This RN entrepreneur says, “You can do it, too!”
“Do not quit your day job,” she advises. “Just cut back on it a little so you can start your other business.” And if you do want to start performing cosmetic dermatology procedures, make sure it’s legal where you live, and “do not work for a spa or salon owner.” Read on to learn why.
Scrubs: How long were you a practicing nurse before you opened your spa?
Lisa: One year as a nurse practitioner and four years as a RN.
Scrubs: What made you decide to do this?
Lisa: I wanted to go out on my own so I wouldn’t have to pay doctors a percentage of my income anymore.
Scrubs: How difficult was it to make the change?
Lisa: It was kind of slow at first. I remember networking with everyone, talking and explaining my procedures to all the hairstylists, giving them samples of my work, even putting flyers on people’s cars!
Scrubs: How satisfied are you with your career compared to before you opened your spa?
Lisa: I loved my jobs that I had previously, but now I could never go back to doing what I did before. This is an entirely new lifestyle.
Scrubs: What is your typical day like?
Lisa: I do a lot of work at home in the early morning, starting about 5 a.m., responding to clients via email, paying bills, delegating work to my employees, doing research. Then I usually go hiking on the mountain that’s close to where I live. Next, I go to work and do procedures such as Botox, fillers, Fraxel treatments on clients.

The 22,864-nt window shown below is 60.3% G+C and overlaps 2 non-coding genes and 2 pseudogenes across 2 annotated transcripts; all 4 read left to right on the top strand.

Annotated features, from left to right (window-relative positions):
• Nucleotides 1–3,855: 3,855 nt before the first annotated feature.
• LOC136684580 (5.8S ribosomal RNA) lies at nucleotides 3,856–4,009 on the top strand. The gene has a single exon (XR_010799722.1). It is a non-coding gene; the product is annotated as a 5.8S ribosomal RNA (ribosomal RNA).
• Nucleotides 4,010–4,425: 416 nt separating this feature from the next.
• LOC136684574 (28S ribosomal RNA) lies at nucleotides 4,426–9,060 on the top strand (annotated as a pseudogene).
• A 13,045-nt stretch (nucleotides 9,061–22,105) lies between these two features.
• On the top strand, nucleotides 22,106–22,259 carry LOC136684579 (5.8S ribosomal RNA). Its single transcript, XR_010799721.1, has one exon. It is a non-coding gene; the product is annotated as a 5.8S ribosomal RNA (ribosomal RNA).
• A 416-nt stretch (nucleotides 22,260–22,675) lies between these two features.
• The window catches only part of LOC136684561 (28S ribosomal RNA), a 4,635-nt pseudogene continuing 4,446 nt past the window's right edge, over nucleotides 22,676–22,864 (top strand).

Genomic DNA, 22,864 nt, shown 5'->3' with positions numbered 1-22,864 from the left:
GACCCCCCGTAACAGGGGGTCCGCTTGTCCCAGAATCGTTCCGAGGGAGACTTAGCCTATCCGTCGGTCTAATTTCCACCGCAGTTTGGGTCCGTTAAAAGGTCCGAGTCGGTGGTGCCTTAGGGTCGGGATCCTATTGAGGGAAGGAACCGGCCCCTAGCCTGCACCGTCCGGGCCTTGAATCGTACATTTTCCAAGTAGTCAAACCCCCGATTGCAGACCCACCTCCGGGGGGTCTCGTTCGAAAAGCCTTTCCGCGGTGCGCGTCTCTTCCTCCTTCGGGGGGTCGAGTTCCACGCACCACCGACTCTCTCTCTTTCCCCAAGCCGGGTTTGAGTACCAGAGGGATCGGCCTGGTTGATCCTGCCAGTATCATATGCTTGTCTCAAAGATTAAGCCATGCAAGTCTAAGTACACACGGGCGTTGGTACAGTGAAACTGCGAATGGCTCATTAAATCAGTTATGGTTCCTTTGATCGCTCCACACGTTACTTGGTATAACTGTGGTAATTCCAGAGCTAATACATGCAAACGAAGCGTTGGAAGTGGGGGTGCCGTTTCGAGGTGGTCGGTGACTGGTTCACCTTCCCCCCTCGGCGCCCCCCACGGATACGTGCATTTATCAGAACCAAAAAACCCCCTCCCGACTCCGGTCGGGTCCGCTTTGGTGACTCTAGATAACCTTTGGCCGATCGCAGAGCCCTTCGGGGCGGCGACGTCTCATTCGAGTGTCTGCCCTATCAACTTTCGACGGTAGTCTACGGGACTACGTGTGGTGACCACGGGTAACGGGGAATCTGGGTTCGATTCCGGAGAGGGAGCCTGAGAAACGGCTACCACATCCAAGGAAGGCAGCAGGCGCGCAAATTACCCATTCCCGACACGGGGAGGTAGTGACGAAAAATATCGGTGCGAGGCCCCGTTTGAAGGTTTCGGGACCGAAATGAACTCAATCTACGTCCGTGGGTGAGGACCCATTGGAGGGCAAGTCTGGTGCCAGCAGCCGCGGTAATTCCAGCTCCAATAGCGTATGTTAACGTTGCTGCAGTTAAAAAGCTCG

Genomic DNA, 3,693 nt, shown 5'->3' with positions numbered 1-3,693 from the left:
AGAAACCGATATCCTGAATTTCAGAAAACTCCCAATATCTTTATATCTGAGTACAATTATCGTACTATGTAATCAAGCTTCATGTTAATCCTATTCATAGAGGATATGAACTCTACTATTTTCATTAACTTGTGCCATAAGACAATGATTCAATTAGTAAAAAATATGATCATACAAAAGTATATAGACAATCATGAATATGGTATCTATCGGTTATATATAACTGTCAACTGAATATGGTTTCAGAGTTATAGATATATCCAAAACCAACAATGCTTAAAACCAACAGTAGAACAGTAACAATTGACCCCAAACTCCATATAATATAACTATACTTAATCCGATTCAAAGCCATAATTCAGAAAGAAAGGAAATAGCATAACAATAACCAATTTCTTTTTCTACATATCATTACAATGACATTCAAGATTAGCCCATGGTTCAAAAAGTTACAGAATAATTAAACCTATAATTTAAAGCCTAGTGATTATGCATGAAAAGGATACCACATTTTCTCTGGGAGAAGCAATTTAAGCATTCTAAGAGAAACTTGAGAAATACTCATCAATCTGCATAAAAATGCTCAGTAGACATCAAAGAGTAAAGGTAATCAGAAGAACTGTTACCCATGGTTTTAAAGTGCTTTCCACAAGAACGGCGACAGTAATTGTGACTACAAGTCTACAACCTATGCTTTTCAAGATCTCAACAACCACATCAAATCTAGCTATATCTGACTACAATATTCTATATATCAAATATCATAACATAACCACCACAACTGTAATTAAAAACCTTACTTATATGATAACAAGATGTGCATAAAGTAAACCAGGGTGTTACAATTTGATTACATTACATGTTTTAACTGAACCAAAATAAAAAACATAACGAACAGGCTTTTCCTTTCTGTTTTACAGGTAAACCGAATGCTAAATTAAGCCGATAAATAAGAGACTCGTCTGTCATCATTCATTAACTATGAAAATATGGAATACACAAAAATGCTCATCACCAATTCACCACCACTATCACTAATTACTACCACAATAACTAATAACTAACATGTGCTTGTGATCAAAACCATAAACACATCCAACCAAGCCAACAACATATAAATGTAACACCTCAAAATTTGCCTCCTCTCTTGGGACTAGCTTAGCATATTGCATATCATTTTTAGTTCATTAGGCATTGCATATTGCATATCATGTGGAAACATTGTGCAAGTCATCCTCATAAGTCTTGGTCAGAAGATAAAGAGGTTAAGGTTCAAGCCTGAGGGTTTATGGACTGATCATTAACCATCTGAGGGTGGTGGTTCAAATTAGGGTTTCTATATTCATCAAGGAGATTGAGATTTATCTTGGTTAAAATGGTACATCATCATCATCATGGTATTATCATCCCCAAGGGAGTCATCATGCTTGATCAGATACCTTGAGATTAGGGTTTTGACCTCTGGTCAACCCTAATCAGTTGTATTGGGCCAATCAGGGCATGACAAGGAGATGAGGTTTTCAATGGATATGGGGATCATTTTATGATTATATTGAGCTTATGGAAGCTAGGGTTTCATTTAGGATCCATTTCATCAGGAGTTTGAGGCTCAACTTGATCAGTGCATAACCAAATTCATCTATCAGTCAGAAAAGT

Once a week, I attend a networking business group where we give referrals to each other. I learn a lot from them as well—there’s a financial advisor, a CPA, an attorney, etc.
Sometimes it’s so busy that I forget to eat, so I consume a lot of vitamins and protein drinks. I have a personal trainer, so several times a week I undergo a vigorous workout with him or go to the gym next door and work out. I also talk on the phone a lot to clients, answering questions.
Scrubs: How satisfied are you with your income?
Lisa: I’m satisfied with my income as it’s definitely more beneficial to own a small business.
Scrubs: What advice do you have for other nurses seeking a more competitive salary?
Lisa: Read some books about how to own your own business, take some risks and remember you have to take one step backward to get four steps ahead. Do not quit your day job; just cut back on it a little so you can start your other business. Do everything by the book. If in doubt, check first with your regulatory agencies or an attorney.
Scrubs: Can nurses find work at beauty spas?
Lisa: Check first with your nursing board, and if you’re not allowed to do cosmetic dermatology procedures, then it’s important for you to become involved in your state nursing organizations and nursing boards to help change the laws and/or legislation. I think in this economy it’s still possible to make it in an upscale area of town, but do not work for a spa or salon owner. Explain to the spa or salon owner that it would be considered the corporate practice of medicine and will probably eventually be illegal or outlawed (as it is in California). Explain to the spa or salon owner that if there’s an adverse event, they’ll be liable for injuries if they’re involved with your business. So it’s to their benefit to be separate.
Lisa Williams, NP, offers a comprehensive approach to cosmetic dermatology in Scottsdale, Ariz. Her med-spa, Ultra Smooth Skin specializes in high-quality, noninvasive and non-ablative cosmetic treatment to clients who are interested in looking younger and enjoying healthy and smooth, hairless skin. Lisa is a Scottsdale native and attended Arizona State University for both a bachelor’s degree in nursing and a degree from the W.P. Carey School of Business, as well as a master’s degree in nursing as a nurse practitioner. She has been performing cosmetic dermatology procedures for over five years, and has been at Canyon Falls Med Spa for almost four years.